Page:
I've praised it before as the only thing that got me out there among the wild waves.
Who knows where I'd be without it? High and dry, I'm guessing.
Alcatraz Island unswum. Mountain lakes uncrossed. Races and ice swims untried, night swims unlit, a 24-hour relay swim unconceived.
Adventures aplenty, delayed or denied.
Meetup.com is a website that helps clubs and groups worldwide organize and communicate their activities. It's the closest I'll get to what you young folks call "apps."
Through it, I found a group swimming Lake Natoma in the coldest time of the year four years ago, and I'm still swimming because of it. Click its site, click for its calendar, look at the map, tap a message, RSVP, and off I went. Off I go still, several days a week
Now meetup.com is gone, at least at the time I post this. It's worse than gone: It's somewhere in the great cyberspace beyond, extant but frustratingly unavailable.
Someone hacked meetup.com a week ago, hacked it good. Or bad. It's been down a week.
You may not have heard of this if you don't use the site. I'm surprised it's not in the news, though; I've read about other websites I'd never even heard of that stirred paroxysms of global news panic when they went offline for a few hours.
This is seven days and counting, and you have to hunt for any news of it, finding it overseas and on tech-y sites. Considering meetup.com boasts of hosting more than 126,000 groups and clubs worldwide, and has been down so long, I'm surprised and disappointed it's ignored.
Meetup.com's CEO, Scott Heiferman, said the bad news began when he received this email last week:
A competitor asked me to perform a DDoS attack on your website. I can stop the attack for $300 USD. Let me know if you are interested in my offer.DDoS (Distributed Denial of Service), apparently, is a way of swarming a site with so many phantom requests the site collapses under the attack. Heiferman said meetup.com refuses to pay the extortion fee, low though it may be, because it may be a ruse and would render meetup.com and other sites vulnerable to similar attacks.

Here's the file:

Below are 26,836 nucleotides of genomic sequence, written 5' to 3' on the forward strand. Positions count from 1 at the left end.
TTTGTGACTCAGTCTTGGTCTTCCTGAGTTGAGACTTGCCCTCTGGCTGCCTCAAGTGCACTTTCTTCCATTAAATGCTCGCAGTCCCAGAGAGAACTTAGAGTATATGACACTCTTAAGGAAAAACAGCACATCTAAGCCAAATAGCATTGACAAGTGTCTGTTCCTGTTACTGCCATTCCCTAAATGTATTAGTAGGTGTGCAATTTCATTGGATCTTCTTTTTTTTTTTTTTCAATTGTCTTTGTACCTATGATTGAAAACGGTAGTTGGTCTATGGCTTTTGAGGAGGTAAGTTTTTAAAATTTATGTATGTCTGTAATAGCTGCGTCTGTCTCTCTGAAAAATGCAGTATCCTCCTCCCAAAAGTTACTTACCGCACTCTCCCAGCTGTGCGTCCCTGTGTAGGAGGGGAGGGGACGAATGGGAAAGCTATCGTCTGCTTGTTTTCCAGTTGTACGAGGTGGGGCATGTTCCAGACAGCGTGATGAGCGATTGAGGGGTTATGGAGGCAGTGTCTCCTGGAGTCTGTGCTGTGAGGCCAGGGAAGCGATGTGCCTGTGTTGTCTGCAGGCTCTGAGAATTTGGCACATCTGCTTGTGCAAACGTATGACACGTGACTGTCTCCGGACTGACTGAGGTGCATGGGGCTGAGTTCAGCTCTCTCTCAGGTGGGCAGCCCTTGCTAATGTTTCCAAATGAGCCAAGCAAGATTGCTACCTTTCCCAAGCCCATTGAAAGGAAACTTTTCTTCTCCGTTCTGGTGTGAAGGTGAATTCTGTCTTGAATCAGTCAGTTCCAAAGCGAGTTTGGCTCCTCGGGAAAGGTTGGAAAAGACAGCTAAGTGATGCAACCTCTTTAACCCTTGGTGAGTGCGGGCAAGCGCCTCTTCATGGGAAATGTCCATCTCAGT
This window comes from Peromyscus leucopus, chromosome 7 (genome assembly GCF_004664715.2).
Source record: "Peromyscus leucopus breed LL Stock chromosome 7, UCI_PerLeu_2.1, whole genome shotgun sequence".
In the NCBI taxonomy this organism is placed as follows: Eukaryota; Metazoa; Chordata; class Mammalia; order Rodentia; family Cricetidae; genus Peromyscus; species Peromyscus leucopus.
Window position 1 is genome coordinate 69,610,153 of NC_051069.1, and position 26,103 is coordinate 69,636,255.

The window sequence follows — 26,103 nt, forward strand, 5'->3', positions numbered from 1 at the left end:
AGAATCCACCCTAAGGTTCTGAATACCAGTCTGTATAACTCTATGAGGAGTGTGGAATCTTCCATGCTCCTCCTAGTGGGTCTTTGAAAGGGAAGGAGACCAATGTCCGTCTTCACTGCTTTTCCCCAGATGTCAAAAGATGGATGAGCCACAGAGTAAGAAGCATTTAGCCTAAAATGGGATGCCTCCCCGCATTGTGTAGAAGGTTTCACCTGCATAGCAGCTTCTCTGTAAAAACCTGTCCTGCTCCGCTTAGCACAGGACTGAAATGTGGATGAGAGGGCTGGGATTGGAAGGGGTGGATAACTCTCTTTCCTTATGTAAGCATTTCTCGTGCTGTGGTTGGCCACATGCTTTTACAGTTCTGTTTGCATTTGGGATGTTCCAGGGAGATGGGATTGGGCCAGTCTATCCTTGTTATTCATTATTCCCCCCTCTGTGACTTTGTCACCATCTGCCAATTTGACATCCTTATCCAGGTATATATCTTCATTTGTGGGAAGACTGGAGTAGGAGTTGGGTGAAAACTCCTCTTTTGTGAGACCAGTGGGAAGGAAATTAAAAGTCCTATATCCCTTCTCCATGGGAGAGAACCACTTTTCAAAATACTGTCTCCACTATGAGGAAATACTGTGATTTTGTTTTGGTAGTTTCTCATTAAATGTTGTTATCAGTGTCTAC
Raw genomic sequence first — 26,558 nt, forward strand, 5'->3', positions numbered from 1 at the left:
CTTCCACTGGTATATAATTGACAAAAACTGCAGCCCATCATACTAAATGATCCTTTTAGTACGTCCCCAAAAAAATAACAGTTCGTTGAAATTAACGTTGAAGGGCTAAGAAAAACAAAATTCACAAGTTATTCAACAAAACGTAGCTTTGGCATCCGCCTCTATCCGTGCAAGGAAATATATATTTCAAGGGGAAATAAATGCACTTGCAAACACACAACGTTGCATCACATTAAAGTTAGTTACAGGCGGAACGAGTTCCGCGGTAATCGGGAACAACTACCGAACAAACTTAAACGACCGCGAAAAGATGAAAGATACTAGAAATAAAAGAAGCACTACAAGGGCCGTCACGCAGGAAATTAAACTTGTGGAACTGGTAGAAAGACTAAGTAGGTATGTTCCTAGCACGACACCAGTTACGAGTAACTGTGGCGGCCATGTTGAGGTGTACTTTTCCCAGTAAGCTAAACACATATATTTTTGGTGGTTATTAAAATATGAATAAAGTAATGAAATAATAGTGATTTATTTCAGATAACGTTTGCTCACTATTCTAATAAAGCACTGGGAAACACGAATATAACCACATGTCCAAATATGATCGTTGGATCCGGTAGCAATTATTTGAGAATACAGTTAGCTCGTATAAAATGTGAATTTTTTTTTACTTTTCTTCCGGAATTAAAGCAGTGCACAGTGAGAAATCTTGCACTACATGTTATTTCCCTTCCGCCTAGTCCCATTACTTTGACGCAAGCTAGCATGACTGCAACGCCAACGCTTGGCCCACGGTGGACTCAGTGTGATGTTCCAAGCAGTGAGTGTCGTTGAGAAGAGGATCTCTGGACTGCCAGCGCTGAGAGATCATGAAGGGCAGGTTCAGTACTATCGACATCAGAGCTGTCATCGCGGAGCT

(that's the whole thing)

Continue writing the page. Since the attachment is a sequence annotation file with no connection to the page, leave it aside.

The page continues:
Meetup.com communicates now through its facebook site and a blog, updating its progress out of this nightmare. I imagine its staff plucking stubborn weeds with tweezers from 100 square miles of lawn. I figured they'd be done by the weekend, a pizza in one hand and tweezers in the other, night and day, night and day.
But many nights and days later, the site still produces no more than "Problem loading page" when I try to call it up. The site, meetup.com reports, got hit by multiple of these DDoS attacks.
The lead organizer of our swim group, the awkwardly named Sacramento Swimming Enthusiasts, says she can get to the site and post swims. But it's moot if other members can't reach the site. A quick glance at the facebook meetup.com site shows many others from all over still cannot use the site.
(By late Thursday, despite the cheery email from Scott Heiferman — meetup is back! see what's new — meetup is not back and I still can't see what's new, can't even contact meetup.com to tell it so.)
At the news of the hack, someone tweeted:
Who does a DDoS on @Meetup? Do they hate kittens, too?Which gets to my point better than I could. The cynic in me can't overcome my belief that meetup.com is a force for good. It was born in the wake of 9/11 to give people a way to create and nurture communities. Meetup.com last week congratulated groups for meeting despite the loss of their convenient online tools.
The cynic in me looks for culprits.
Maybe a competitor is at work, crumpling its foe, taunting with its cheap ransom, discouraging users like me. Someone asked on meetup.com's facebook page, "Are there any other programs like meetup?" while others have begun carping at each other in the wake of the shutdown.
Maybe a competitor is trying to drive down meetup.com's price tag or sweep it away.
Round up the usual suspects.